In Catch-22, Joseph Heller reveals the perversions of the human character and society. Using various themes and a unique style and structure, Heller satirizes war and its values as well as using the war setting to satirize society at large. By manipulating the "classic" war setting and language of the novel Heller is able to depict society as dark and twisted. Heller demonstrates his depiction of society through the institution of war (i.e. it's
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showed last 75 words of 1087 total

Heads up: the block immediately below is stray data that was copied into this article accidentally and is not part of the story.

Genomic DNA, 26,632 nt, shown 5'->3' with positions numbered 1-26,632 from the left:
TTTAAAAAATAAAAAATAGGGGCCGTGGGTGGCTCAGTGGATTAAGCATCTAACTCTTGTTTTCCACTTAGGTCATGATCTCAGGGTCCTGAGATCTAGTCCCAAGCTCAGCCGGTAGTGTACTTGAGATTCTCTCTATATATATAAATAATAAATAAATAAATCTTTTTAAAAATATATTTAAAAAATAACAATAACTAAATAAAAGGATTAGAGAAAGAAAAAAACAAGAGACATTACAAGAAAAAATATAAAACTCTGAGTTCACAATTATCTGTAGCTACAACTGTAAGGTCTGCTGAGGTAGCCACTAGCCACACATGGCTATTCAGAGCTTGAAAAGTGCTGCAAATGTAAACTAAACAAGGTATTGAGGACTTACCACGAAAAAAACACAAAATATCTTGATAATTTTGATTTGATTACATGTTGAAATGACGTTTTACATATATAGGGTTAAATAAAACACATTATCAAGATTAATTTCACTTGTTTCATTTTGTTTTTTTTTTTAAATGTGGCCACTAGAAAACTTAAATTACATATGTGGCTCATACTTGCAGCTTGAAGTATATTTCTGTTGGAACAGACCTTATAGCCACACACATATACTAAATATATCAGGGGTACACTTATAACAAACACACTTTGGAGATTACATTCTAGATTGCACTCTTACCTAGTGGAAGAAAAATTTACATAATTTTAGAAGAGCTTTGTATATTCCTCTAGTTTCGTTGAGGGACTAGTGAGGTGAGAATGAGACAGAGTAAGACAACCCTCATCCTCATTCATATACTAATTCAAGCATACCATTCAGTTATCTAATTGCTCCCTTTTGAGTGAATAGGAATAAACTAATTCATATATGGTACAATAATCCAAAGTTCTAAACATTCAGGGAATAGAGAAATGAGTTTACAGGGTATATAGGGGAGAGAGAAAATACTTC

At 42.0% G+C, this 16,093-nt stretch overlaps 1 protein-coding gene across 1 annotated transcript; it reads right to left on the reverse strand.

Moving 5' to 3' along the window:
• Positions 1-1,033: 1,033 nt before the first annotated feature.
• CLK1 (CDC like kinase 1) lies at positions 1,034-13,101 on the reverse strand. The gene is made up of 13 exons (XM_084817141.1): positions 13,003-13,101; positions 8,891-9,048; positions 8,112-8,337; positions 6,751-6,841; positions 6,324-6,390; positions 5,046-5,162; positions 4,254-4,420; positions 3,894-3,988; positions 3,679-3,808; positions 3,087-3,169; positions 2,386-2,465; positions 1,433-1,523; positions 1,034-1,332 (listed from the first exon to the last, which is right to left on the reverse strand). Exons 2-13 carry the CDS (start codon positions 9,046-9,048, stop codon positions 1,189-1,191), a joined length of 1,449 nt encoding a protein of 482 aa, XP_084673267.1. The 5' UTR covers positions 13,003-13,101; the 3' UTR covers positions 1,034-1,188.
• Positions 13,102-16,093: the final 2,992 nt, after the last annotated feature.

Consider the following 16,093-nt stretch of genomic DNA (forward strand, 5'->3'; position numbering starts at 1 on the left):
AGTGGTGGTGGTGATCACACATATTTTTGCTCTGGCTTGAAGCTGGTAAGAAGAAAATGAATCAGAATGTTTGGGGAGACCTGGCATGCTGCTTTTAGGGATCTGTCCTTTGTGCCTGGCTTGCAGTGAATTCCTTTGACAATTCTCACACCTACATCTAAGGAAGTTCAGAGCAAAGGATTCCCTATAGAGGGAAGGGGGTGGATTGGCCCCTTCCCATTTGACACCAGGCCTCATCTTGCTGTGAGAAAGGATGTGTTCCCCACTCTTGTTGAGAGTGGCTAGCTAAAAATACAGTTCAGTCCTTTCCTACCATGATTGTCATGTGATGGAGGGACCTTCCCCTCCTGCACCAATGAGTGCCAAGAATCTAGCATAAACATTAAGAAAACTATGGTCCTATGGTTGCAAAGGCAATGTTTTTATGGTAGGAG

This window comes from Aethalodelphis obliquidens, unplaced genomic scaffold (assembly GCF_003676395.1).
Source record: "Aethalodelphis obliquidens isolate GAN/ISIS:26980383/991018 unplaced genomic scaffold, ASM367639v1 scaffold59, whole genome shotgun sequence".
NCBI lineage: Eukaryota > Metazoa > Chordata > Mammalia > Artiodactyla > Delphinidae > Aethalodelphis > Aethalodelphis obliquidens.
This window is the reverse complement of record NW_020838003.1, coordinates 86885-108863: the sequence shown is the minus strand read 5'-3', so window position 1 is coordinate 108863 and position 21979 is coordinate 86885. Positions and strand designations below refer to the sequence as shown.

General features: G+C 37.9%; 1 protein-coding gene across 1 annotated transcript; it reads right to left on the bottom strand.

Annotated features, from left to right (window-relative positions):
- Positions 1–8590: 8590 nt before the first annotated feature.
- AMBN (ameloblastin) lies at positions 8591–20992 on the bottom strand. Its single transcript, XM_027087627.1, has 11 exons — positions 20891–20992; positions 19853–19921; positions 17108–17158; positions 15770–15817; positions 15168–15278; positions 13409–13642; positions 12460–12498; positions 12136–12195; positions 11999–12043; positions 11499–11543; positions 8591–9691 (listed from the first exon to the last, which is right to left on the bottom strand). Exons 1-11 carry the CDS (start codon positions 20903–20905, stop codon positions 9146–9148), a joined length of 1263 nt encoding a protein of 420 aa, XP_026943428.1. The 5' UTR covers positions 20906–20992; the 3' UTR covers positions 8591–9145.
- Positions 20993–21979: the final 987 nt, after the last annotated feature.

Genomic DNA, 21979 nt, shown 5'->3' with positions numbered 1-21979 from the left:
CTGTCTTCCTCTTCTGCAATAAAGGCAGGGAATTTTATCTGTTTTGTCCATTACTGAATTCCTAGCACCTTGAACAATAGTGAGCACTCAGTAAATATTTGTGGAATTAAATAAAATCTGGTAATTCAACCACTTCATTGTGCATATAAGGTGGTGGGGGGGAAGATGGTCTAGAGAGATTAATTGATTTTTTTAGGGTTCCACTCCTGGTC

various themes and structural and descriptive styles, Heller's Catch-22 is not the typical war story, but a satire. Heller gives us a different perception of war and society--such as the pointlessness of war and how when it is looked at closely hurts both the enemy and the allies--and from a greater perspective, how we humans inflict catastrophe on ourselves. Catch-22 ultimately makes us stop and think about the faults and tendencies of the human character.